- Put a pawn on e4 or d4 (e5 or d5).
- Bring out your knights towards the centre, before your bishops.
- Put your bishops on long diagonals to put pressure on the centre and towards the enemy king.
- Castle your king into safety as soon as you can.
- Do not place your pieces where they can be immediately forced to retreat by a pawn move.
- Do not move any piece a second time until all your pieces are developed.
- Do not develop your queen until all your other pieces are developed.
- If any piece is pinned, unpin it quickly.
- Overprotect important pieces or squares with several defenders. If there are more defenders than attackers, that piece is normally safe; and any defender can be moved for another purpose.
- Put your rooks on open files to invade the seventh rank and restrict the enemy king to the back rank.
- Passed pawns must be pushed (provided they have protection).
- In the endgame, use the king as a fighting piece.
- If unsure what to do, improve the position of your worst-posted piece.
Improving your Game
- Think: ‘Why did they make that move? Should I defend an attacked piece or square? Is that a trap or a mistake? What will the follow-up move be?
- If you see a good move, sit on your hands: can you find a better one?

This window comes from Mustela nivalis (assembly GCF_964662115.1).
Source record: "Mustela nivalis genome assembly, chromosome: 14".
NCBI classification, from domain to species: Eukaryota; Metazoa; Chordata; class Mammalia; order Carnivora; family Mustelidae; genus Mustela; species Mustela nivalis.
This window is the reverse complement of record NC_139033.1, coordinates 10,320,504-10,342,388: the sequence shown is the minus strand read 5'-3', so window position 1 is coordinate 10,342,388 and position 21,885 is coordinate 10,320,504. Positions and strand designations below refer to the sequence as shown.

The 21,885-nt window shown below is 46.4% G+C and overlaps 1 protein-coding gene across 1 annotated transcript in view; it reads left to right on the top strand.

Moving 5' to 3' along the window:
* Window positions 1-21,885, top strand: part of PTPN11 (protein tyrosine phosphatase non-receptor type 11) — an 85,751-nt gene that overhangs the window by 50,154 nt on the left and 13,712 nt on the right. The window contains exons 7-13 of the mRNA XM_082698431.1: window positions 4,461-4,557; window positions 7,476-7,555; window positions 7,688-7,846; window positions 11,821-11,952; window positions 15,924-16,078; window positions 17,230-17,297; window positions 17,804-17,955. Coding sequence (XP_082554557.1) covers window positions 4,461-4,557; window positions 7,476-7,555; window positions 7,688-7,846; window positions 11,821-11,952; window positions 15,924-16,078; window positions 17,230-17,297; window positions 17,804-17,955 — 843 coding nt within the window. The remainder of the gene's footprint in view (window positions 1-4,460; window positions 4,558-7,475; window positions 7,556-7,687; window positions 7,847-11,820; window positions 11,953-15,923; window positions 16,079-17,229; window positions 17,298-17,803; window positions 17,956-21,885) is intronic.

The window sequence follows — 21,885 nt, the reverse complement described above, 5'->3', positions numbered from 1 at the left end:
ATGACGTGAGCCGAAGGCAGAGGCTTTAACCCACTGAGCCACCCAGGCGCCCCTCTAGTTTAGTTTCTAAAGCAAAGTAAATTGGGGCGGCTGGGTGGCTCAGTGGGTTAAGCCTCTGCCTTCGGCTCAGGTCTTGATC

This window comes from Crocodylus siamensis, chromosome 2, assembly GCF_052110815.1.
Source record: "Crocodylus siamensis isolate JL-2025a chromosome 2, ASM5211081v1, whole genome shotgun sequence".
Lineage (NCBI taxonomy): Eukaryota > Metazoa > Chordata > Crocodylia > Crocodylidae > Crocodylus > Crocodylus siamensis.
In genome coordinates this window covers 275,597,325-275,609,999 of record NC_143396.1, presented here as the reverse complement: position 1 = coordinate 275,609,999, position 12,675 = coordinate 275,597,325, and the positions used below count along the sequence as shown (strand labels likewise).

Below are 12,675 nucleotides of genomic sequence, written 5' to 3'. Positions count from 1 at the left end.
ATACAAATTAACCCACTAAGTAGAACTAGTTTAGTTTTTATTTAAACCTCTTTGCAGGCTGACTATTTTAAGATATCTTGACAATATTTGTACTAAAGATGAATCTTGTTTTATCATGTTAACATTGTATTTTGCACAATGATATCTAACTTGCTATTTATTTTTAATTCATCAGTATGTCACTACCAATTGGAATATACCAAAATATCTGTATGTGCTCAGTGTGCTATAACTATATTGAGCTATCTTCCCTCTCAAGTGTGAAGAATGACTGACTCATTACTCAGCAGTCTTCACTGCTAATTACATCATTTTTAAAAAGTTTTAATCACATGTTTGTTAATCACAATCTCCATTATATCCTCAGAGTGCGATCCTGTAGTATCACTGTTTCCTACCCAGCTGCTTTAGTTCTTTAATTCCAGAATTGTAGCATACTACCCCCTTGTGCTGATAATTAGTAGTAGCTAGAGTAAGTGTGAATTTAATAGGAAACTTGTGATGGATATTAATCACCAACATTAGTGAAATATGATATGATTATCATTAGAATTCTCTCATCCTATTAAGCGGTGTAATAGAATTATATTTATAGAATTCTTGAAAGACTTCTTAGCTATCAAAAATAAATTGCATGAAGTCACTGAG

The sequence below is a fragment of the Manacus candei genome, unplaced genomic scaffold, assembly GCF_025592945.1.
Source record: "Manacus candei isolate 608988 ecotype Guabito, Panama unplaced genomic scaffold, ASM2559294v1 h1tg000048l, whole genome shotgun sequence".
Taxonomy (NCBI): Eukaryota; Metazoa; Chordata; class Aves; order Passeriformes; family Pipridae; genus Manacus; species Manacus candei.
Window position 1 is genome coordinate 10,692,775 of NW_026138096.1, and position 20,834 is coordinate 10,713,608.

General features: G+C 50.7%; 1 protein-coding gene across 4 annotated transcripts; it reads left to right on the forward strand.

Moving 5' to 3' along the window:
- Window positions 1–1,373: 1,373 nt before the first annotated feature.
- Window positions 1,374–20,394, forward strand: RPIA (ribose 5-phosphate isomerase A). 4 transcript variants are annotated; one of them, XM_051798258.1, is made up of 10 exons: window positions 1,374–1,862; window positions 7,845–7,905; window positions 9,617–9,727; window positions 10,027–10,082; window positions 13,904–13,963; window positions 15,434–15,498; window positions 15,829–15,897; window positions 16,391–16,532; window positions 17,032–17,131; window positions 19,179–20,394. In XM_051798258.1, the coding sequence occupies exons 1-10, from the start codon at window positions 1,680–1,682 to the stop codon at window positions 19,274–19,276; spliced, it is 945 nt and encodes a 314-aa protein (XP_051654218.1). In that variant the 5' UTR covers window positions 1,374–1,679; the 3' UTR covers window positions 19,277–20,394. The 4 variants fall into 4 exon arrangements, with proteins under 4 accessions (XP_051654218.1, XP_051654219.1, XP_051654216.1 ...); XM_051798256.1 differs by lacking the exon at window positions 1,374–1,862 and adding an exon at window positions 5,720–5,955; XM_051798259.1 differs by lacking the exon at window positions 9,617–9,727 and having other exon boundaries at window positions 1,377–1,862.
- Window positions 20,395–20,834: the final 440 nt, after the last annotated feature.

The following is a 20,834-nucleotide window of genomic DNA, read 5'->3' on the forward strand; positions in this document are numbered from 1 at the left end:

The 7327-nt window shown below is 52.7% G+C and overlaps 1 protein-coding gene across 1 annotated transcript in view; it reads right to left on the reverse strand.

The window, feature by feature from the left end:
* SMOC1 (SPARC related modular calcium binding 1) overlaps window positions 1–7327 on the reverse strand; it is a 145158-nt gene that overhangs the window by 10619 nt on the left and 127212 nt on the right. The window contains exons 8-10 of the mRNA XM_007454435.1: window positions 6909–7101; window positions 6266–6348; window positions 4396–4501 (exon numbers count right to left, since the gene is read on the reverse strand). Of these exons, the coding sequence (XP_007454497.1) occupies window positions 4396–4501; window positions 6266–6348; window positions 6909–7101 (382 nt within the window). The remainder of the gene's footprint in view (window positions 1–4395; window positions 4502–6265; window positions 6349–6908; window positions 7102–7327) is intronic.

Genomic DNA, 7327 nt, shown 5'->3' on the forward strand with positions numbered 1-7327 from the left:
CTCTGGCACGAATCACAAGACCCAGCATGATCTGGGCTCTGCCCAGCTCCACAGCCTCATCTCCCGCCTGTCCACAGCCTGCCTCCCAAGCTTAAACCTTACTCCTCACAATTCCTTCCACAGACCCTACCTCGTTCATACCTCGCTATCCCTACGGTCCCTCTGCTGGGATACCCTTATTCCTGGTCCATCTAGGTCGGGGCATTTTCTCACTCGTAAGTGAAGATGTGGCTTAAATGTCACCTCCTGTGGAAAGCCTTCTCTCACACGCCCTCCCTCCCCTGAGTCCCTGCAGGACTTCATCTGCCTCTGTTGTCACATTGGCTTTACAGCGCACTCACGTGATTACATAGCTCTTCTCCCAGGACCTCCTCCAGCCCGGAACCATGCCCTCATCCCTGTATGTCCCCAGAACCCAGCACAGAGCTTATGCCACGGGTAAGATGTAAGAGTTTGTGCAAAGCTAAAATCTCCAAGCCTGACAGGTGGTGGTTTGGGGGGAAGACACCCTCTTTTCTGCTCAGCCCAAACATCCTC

- Be patient! It often takes only one poor move to lose the whole game.
- Record your games and play them over at home. It’s surprising how quickly you learn from this process.
- If you’re unsure how you could have played better, ask a better player to advise you.
- Know your weapons such as pins, forks, skewers, outposts, discovered checks, zwischenzug and zugzwang.
- Play stronger opponents.
- Read good chess books.
- In over the board play, the time control is usually 35 moves in 75 minutes: you have 75 minutes to make 35 moves before extra time is added to each player’s clock after black’s 35th move. So you have an average of two minutes per move. Use your time!
- Use your own time to develop your own plans and consider the safety of your pieces (especially your king), your control of space, and your attacking opportunities.
- Use your opponent’s time to consider your opponent’s best options, and how you could frustrate or respond to them, so you have already decided how you will respond to the most likely move.
Chess Etiquette (manners)
- It is friendly to shake hands before starting the game.
- The game starts when black starts white’s clock.
- If you touch a piece, you must move it, if you can do so legally. If this was a mistake, you may take your time to decide where to put the piece.
- Once you have made a move and let go of the piece, you cannot take it back.
- If you want to adjust the position of a piece on its square, say ‘j’adoube’ (I adjust, French) before moving it.
- If you have a winning position, deliver checkmate as quickly as possible.
- You must record all the moves made by both players, until you have less than five minutes on your clock.
- You should play without speaking, except to offer a draw, resign, or say ‘j’adoube’.
- Please do not talk after your game if other players are still playing in a match or competition. Go to a side room to discuss your game with your opponent.
- It is not good manners to bang your pieces onto the board.